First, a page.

epidemic. It is one way to know how frequent epidemics were in the Roman Empire.
Snakes are also found on the staff of Hermes (above right) entwined in a winged caduceus. This becomes the symbol of medicine,
although the doctor’s staff of Aesculapius po right above has only a single snake on the staff. Hermes staff was a symbol of
commerce and communication, not medicine.
Lucian of Samosata tells us of a divine prophetic snake created by a charlatan that nevertheless appears on some coins as a deity.
Through puppetry and ventriloquism, the snake Glycon spoke from a humanoid face, complete with beard (see following
Ceres or Demeter, goddess of grain, and Triptolemos her son and first sower of grain are both depicted in chariots being drawn by
snakes. Both gods of the Great Mysteries of Eleusis.
Snakes were consistently symbols of good luck , good health, prophecy, and the mysteries. In the great medical centers one slept
with snakes to aid healing and dream about the cure or cause for one’s poor health. Snakes were offered milk and other sacrifice
when health was restored to an individual or a city. Alexander the Great’s mother slept with snakes, claiming the encouraged the
gods to make her fertile. The snake on the coin of Etenna tell some forgotten story of Dionysus of wine, fertility, and mystery that
we may never fully know.
Numismatically yours, David Elliott
Last 2 coins of the year Garfield dollar and Chickasaw quarter:
Australia’s Perth Mints 1 Tonne Gold Kangaroo Coin
The new largest coin is a Gold Kangaroo by the Perth Mint. The massive piece weighs in at approximately one ton which equates to
1,000 kilograms or 32,150.746 troy ounces. This coin’s diameter and thickness are also impressive coming in at nearly 80
centimeters and 12 centimeters, respectively. For comparison, the Perth’s immensely popular one ounce gold kangaroo coin has a
diameter of 3.26 centimeters and a thickness of .28 centimeters. Acknowledging the immense size and value of the 99.99% pure
gold piece, it has been given a legal tender face value of AUS $1,000,000. Based on recent gold prices of over $1,725 an ounce, it
has a melt value of over US $55.4 million. The creation of the 1 tonne Gold Kangaroo follows other massive world issues. In 2000,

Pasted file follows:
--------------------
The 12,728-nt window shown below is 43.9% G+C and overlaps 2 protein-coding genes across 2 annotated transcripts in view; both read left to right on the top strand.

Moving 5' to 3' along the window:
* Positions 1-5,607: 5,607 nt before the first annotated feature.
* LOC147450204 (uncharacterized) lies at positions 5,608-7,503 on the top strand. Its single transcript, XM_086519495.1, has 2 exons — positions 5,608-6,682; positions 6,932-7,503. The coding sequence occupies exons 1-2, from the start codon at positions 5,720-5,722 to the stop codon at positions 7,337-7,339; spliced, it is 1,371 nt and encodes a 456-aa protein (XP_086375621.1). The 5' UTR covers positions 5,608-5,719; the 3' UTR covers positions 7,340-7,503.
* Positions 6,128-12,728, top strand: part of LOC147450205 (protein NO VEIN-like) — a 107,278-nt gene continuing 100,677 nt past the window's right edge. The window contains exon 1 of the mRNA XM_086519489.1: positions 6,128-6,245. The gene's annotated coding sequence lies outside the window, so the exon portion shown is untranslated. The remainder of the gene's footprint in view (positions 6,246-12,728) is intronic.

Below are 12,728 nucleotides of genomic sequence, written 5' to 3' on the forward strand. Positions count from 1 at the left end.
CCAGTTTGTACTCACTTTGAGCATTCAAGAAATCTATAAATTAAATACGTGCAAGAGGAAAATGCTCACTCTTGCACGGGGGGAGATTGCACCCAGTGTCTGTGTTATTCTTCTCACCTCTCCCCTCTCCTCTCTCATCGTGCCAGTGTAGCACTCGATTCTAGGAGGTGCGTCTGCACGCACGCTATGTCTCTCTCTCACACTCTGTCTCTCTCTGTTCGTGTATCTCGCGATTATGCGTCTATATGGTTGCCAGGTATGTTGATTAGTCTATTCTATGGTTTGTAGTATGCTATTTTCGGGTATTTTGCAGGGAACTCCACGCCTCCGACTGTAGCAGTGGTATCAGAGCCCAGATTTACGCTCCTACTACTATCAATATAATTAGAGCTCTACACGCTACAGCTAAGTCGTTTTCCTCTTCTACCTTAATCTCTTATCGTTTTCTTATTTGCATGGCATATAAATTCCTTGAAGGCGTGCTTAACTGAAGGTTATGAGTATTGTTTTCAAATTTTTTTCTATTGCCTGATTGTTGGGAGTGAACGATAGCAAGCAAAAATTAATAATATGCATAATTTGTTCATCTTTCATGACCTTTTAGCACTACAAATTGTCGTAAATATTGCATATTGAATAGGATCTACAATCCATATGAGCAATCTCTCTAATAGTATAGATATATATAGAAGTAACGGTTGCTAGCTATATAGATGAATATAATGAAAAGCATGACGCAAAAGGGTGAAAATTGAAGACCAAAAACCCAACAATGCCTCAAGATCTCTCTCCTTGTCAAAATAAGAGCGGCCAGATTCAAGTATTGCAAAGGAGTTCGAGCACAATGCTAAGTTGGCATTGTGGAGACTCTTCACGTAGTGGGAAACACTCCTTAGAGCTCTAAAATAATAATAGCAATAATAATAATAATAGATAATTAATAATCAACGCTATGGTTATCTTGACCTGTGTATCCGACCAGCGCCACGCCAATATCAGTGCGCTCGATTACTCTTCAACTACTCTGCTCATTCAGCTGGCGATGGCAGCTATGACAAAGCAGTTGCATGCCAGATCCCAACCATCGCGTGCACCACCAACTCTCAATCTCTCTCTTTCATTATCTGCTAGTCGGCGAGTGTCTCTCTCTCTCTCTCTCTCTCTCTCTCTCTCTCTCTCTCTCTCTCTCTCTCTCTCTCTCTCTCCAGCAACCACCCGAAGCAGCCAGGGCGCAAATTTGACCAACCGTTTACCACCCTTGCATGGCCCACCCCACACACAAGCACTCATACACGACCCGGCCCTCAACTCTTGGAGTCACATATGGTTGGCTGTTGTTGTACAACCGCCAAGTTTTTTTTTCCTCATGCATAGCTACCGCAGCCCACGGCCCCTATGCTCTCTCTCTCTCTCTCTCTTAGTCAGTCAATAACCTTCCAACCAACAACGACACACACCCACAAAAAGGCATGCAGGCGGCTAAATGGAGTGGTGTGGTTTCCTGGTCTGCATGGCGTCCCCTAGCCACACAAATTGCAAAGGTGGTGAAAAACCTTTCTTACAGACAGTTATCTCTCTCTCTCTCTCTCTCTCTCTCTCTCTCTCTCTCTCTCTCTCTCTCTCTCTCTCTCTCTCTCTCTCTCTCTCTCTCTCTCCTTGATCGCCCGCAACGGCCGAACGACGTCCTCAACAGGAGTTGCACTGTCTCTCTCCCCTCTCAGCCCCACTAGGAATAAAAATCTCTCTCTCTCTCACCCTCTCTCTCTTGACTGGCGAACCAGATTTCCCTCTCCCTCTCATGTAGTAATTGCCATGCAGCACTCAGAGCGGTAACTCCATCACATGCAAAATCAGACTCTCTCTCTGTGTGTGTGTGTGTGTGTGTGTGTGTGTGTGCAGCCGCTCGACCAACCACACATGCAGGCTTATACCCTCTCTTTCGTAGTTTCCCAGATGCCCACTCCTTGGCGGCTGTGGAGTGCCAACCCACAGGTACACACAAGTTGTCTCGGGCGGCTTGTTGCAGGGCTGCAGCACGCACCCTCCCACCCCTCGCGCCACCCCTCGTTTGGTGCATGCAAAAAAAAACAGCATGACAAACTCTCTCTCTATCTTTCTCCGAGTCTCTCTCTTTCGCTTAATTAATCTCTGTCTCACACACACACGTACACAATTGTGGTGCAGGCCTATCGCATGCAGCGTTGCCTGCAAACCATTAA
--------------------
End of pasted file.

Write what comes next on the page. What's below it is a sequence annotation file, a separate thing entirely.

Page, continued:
the Chinese Mint struck a 10-kilogram gold piece only to be outdone a few years later. In 2007, the Royal Canadian Mint issued a
100-kilogram gold coin.
Gold Proof Dollars of Civil War Era Sell at a Premium
Douglas Winter Numismatics recently sold two very rare and very beautiful Proof gold dollars from the Civil War era. These were
an 1862 graded Proof-64 Deep Cameo by PCGS, and an 1864 graded Proof-66 Deep Cameo by PCGS . The rarity of Proof 1862
gold dollars is not widely recognized, probably due to the fact that business strikes are very common and were minted to the tune
of 1.36 million pieces. Proofs are another story with just 35 coins struck for collectors. On the PCGS website, it states that
“between 18 and 25 are known,” but this number seems high given
the typical survival rate for small-size gold proofs of this era. The number known is more likely in the area of 15 to 18, with the
average piece grading PR64 to PR65. PCGS estimates that “17 to 22 examples of 1864 Proof survive.” As with many of their
estimates, it is likely they are a bit on the high side. The total number is more likely around 14 to 18, and this is based on the fact
that there are only 12 auction appearances for Proof 1864 gold dollars dating back to the early 1990's. The record price at auction is
$32,200, set by Heritage 10/11: 4625, which sold for $32,200. This is the exact coin shown above.
Finest Set of $10 Liberty Head Sells For $10 Million.
Legend Numismatics of Fort Worth, Texas, has purchased the complete set of $10 Liberty Head gold pieces assembled by
Professional Coin Grading Service The transaction is valued at $4 million. Hall’s set is listed on the PCGS Set RegistrySM as the
“Ellen D” collection (after his wife’s first name). It is not only the finest set of its kind on the Registry, it is also finer than fabled
sets assembled by noted 20th century collectors Harry W. Bass and Louis E. Eliasberg Sr. The 184-piece Liberty $10 gold
collection contains several finest known examples: 1848 MS64, 1858 MS64, 1875 AU50 (only 10 known), 1876MS60, 1883-O AU,
1899-S MS68, and 1902 MS66.